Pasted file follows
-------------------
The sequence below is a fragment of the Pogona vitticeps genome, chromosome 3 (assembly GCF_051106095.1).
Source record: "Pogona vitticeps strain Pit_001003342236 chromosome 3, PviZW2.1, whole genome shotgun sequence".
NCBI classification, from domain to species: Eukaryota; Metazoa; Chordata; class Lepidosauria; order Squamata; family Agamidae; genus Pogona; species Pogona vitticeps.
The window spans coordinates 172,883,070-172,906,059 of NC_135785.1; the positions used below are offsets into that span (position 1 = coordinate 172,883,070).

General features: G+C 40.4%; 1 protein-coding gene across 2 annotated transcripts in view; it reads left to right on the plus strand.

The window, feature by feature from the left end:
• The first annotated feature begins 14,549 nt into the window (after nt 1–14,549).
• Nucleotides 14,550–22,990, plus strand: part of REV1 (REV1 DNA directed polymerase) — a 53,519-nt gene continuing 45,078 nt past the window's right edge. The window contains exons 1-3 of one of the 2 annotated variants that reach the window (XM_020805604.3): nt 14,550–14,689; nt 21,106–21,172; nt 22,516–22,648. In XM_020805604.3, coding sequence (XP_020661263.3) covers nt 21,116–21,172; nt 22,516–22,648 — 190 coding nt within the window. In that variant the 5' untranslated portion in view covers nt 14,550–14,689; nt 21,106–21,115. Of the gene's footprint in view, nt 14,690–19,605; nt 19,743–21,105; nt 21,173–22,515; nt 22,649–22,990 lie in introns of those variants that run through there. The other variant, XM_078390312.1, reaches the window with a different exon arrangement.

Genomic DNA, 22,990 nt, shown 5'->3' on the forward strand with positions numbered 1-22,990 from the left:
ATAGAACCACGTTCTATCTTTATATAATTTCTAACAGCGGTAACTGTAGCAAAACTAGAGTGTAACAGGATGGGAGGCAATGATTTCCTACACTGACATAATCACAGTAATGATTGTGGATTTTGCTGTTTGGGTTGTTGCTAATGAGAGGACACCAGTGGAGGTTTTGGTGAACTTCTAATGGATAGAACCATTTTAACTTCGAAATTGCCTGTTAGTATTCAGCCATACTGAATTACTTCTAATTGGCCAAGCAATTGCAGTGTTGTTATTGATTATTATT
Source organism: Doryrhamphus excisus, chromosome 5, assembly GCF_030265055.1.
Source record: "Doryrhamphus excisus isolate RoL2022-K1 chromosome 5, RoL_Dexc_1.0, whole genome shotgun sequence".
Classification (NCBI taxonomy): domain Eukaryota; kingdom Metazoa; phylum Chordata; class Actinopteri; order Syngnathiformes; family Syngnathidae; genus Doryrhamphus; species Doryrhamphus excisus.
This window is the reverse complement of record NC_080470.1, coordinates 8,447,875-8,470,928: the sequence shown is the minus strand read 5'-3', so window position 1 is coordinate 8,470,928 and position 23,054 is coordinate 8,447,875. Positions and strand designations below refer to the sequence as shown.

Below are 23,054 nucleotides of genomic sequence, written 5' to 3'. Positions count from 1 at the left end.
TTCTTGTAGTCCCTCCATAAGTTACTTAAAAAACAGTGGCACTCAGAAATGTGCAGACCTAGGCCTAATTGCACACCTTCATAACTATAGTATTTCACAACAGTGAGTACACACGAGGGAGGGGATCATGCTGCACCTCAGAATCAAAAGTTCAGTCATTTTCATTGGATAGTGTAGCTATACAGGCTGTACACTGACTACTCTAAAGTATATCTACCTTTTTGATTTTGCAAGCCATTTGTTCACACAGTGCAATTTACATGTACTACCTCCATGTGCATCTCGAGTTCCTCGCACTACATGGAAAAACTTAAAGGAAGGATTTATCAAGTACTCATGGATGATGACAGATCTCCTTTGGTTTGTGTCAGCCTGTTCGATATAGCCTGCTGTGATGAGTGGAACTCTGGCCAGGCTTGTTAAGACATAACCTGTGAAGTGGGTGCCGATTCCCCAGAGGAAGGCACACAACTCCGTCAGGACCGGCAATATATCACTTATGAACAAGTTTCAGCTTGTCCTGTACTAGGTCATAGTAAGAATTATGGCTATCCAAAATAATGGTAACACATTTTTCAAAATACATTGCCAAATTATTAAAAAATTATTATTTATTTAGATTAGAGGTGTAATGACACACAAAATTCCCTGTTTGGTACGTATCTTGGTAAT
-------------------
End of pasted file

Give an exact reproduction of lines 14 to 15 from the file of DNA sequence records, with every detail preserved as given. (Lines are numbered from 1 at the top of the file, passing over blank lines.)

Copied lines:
This window is the reverse complement of record NC_080470.1, coordinates 8,447,875-8,470,928: the sequence shown is the minus strand read 5'-3', so window position 1 is coordinate 8,470,928 and position 23,054 is coordinate 8,447,875. Positions and strand designations below refer to the sequence as shown.

Below are 23,054 nucleotides of genomic sequence, written 5' to 3'. Positions count from 1 at the left end.